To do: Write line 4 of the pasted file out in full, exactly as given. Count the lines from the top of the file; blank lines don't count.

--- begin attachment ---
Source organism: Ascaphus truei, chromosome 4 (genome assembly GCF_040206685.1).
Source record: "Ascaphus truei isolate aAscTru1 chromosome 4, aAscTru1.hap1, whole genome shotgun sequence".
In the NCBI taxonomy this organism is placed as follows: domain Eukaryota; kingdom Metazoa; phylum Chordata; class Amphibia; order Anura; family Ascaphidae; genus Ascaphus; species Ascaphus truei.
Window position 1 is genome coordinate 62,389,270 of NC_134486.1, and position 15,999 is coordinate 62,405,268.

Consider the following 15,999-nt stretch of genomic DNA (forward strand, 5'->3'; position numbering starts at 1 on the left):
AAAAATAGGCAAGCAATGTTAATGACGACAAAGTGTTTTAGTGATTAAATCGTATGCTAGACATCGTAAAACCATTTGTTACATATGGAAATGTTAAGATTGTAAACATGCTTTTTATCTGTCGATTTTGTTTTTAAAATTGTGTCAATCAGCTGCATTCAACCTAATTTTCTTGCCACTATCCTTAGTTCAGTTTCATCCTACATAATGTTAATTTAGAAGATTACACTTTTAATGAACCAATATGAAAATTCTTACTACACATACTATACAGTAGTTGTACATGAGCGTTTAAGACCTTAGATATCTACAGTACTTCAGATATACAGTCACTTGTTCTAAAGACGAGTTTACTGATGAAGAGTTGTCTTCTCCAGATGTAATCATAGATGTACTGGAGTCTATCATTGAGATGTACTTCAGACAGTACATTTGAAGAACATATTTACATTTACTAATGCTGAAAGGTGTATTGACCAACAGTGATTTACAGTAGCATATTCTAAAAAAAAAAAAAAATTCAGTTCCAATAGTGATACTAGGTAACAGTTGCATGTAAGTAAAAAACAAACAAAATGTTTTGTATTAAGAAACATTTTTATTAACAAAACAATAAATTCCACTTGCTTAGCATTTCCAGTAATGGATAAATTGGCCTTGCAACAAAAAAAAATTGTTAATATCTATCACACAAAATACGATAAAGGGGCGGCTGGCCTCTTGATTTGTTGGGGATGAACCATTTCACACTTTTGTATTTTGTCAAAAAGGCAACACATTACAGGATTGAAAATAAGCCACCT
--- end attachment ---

Window position 1 is genome coordinate 62,389,270 of NC_134486.1, and position 15,999 is coordinate 62,405,268.